Schools also put together their financial aid packages differently. Some may cover only what the EFC has determined as your need, while others will consider aid based on the full cost of attending. Additionally some financial aid offices may only be in charge of granting need-based aid, whereas the admissions office awards merit-based aid available only to students in your program. Merit-based aid is awarded on institutionally set criteria since it is private funding from the university. It is important to understand the variations in financial aid practice among schools so that you can reduce any frustrations and assumptions about the process.

Reviewing your financial aid package

Once you receive your financial aid package, it’s important to look through it carefully and determine if there is anything you want to appeal. You can appeal your package for a variety of reasons including but not limited to, you want less of a certain loan, (e.g., you want to decrease the amount of unsubsidized loans in your award), you want less of a stipend that has a labor stipulation (e.g., you must tutor a certain number of hours per week in order to receive the stipend) or you really want to go to this program but got a better offer at another school. 

To appeal, the best approach is to get in touch with the financial aid office as soon as possible. When you speak with financial aid, be sure to thank them for the award, present your situation, and ask them what, if any, options there are to improve your award. If there is not much wiggle room for changing your financial aid package, you may be put on a waitlist for federal work-study if it was not already awarded to you. Keep in mind that it might take time for the financial aid office to reconsider your offer. Stay proactive but make sure to also provide adequate time for them to address any changes.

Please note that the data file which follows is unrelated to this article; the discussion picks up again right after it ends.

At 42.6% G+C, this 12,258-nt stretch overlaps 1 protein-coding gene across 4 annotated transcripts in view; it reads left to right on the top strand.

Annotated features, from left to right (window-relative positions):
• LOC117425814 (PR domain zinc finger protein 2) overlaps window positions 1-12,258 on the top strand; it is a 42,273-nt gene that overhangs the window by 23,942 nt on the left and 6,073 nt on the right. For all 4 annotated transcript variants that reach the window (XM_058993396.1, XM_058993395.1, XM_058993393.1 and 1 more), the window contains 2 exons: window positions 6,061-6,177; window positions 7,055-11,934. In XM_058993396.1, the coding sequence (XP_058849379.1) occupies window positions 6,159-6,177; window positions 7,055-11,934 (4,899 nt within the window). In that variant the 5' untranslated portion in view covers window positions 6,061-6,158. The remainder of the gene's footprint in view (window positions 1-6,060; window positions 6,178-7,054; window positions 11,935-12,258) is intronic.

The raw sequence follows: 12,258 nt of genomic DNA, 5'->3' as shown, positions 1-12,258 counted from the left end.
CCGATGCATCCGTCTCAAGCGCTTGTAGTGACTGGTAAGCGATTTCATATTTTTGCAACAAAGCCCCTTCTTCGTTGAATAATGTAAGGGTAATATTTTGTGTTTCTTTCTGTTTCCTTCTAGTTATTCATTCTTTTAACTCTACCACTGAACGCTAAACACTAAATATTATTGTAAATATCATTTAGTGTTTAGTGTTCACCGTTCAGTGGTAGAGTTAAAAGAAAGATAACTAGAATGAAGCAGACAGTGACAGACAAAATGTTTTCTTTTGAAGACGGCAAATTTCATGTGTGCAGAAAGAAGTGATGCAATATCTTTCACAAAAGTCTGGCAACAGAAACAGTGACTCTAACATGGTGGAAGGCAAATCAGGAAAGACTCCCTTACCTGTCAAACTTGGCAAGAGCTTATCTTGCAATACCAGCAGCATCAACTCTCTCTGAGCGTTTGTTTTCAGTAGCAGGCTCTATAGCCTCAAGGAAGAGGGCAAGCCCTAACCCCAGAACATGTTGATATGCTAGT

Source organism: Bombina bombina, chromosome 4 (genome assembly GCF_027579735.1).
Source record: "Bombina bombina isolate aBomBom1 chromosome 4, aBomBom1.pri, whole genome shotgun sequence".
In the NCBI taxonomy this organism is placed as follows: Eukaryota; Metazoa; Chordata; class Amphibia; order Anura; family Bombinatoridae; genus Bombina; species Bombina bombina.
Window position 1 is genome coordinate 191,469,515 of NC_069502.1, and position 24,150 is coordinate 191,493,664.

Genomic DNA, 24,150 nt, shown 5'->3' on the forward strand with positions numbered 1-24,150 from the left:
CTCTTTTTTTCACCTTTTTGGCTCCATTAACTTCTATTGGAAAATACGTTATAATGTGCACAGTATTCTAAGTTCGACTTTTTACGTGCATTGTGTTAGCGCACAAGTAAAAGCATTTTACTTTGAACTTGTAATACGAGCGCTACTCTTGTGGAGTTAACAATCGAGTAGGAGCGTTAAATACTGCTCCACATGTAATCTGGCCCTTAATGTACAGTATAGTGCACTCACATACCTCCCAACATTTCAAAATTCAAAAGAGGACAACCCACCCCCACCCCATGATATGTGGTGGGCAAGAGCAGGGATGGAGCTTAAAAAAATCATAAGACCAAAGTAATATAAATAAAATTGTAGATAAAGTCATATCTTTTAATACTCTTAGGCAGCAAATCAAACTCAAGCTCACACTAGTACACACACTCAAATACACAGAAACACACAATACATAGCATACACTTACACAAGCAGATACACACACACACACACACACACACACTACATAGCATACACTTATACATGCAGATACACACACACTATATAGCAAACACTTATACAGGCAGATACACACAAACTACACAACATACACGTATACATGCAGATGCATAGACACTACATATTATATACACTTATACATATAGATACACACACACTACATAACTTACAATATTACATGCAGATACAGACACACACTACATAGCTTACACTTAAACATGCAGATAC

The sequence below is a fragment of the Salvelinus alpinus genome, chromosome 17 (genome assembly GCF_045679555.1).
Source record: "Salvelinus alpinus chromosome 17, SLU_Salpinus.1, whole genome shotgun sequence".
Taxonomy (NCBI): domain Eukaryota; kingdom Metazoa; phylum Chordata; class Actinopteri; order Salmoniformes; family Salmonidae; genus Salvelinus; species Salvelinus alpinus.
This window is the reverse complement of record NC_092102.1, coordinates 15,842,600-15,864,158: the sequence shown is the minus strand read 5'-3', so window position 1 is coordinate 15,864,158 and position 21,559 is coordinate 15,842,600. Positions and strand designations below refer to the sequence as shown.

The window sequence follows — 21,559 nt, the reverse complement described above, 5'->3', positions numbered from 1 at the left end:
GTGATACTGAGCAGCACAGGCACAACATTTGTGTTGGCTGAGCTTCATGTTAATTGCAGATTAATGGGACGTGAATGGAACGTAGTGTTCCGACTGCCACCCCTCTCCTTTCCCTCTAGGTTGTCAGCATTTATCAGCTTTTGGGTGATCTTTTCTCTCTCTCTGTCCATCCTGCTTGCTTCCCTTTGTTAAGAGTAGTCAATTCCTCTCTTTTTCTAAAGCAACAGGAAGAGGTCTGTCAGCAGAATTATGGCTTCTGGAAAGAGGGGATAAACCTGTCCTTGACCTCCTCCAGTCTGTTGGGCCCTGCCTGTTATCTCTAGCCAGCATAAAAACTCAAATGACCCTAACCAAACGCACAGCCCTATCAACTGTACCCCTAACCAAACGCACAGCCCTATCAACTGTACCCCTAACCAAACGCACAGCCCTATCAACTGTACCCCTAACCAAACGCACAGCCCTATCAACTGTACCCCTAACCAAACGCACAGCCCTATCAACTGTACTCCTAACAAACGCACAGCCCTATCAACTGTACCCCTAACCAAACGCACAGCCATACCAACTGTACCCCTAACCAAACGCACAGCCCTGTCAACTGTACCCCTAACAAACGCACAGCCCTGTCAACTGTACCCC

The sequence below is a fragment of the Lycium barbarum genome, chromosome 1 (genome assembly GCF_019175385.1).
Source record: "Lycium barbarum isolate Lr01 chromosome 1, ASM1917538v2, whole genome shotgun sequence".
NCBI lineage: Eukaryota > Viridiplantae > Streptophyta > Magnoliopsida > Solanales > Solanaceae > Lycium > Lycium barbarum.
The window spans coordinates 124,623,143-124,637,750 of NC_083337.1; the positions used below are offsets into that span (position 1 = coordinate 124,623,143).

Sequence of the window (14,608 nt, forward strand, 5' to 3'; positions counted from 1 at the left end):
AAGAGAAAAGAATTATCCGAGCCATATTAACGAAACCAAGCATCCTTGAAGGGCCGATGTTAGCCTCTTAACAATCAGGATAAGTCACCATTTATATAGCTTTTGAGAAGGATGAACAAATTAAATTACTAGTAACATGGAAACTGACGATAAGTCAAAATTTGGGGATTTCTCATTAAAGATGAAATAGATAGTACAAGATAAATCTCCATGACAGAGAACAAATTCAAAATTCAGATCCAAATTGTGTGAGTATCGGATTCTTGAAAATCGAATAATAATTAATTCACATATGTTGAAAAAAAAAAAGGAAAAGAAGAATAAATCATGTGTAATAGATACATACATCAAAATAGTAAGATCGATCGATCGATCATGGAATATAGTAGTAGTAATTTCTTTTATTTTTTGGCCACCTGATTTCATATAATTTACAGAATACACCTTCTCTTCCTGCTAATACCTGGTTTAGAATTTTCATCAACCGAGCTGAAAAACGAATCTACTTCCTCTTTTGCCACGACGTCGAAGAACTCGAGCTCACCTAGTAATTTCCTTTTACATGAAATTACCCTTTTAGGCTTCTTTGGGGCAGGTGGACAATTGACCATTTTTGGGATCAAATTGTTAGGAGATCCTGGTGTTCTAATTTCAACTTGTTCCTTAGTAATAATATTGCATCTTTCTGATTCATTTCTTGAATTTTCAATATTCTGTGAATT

Scholarships, Fellowships and Other Funding

Financial aid applicants at individual schools “compete” for part of the pool of funding that the school can offer this year. With that, it is smart to research and apply for as much independent funding, in the form of grants, fellowships, and scholarships from sources outside of the university as you can. If you’re currently working, it’s also worth determining if your company or organization offers Employer Tuition Assistance. These programs are typically managed through Human Resources and the award amount is completely determined by the company. It can range anywhere from $500 to $40,000 depending on how important continued education is to your company. However, tuition assistance over $5,250 is taxable by the federal government unless the program is work-related education. In that case, you would be able to claim a deduction. Make sure you do your research before filing your taxes for your first year of schooling.


Once you enroll 

Report any changes to your financial situation. Changes to your financial situation may include receiving outside awards or experiencing unforeseen financial hardship since applying for financial aid. Reporting changes immediately will allow the financial aid office to work with you to adjust your award package as necessary. If you need additional financial aid, staff can help you figure out what options are available either in the form of grants or loans.

If you are supplanting financial aid with outside awards, contact the Financial Aid office to make necessary adjustments to your financial aid package. One thing to keep in mind when reporting outside aid is that it will not be added on top of your financial aid package, but it will be re-calculated into your need, or EFC. In general, if you demonstrate “need,” the financial aid office at your school will try to get eliminate loans that are unsubsidized and/or have higher interest rates.


Thinking about the cost of a graduate education can be very stressful. Your financial aid award will depend on many factors that you can and cannot change. Also, recognize that the financial aid staff are people too, and that your stress can affect how you interact with them, and how they will respond to you. Their job is to help you, so help them help you. Do your part by applying early, applying for outside aid, and being professional, friendly, and appreciative in your interactions with financial aid.